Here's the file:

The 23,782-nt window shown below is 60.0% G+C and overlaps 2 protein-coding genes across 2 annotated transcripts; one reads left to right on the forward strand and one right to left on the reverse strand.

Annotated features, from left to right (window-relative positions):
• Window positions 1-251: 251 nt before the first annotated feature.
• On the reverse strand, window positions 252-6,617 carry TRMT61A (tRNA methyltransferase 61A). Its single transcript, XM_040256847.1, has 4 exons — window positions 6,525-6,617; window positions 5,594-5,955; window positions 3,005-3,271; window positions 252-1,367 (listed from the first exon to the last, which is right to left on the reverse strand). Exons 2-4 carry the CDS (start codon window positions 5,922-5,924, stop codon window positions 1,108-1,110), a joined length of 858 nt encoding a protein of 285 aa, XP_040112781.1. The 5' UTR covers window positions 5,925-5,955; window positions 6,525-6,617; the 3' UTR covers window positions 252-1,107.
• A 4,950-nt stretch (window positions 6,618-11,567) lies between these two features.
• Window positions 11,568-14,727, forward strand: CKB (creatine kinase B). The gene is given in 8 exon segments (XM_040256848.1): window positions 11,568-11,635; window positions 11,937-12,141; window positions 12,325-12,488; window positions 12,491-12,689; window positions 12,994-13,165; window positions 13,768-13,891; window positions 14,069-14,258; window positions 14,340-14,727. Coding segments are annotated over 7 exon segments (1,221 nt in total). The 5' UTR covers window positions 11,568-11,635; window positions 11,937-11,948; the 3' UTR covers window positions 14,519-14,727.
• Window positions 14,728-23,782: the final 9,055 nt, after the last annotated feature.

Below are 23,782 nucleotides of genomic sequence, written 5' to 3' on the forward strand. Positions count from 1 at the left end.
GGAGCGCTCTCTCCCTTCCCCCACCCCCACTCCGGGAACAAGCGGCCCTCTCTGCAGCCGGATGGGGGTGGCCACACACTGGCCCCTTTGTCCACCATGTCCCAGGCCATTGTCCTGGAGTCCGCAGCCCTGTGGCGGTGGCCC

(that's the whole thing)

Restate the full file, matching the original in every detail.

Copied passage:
The 23,782-nt window shown below is 60.0% G+C and overlaps 2 protein-coding genes across 2 annotated transcripts; one reads left to right on the forward strand and one right to left on the reverse strand.

Annotated features, from left to right (window-relative positions):
• Window positions 1-251: 251 nt before the first annotated feature.
• On the reverse strand, window positions 252-6,617 carry TRMT61A (tRNA methyltransferase 61A). Its single transcript, XM_040256847.1, has 4 exons — window positions 6,525-6,617; window positions 5,594-5,955; window positions 3,005-3,271; window positions 252-1,367 (listed from the first exon to the last, which is right to left on the reverse strand). Exons 2-4 carry the CDS (start codon window positions 5,922-5,924, stop codon window positions 1,108-1,110), a joined length of 858 nt encoding a protein of 285 aa, XP_040112781.1. The 5' UTR covers window positions 5,925-5,955; window positions 6,525-6,617; the 3' UTR covers window positions 252-1,107.
• A 4,950-nt stretch (window positions 6,618-11,567) lies between these two features.
• Window positions 11,568-14,727, forward strand: CKB (creatine kinase B). The gene is given in 8 exon segments (XM_040256848.1): window positions 11,568-11,635; window positions 11,937-12,141; window positions 12,325-12,488; window positions 12,491-12,689; window positions 12,994-13,165; window positions 13,768-13,891; window positions 14,069-14,258; window positions 14,340-14,727. Coding segments are annotated over 7 exon segments (1,221 nt in total). The 5' UTR covers window positions 11,568-11,635; window positions 11,937-11,948; the 3' UTR covers window positions 14,519-14,727.
• Window positions 14,728-23,782: the final 9,055 nt, after the last annotated feature.

Below are 23,782 nucleotides of genomic sequence, written 5' to 3' on the forward strand. Positions count from 1 at the left end.
GGAGCGCTCTCTCCCTTCCCCCACCCCCACTCCGGGAACAAGCGGCCCTCTCTGCAGCCGGATGGGGGTGGCCACACACTGGCCCCTTTGTCCACCATGTCCCAGGCCATTGTCCTGGAGTCCGCAGCCCTGTGGCGGTGGCCC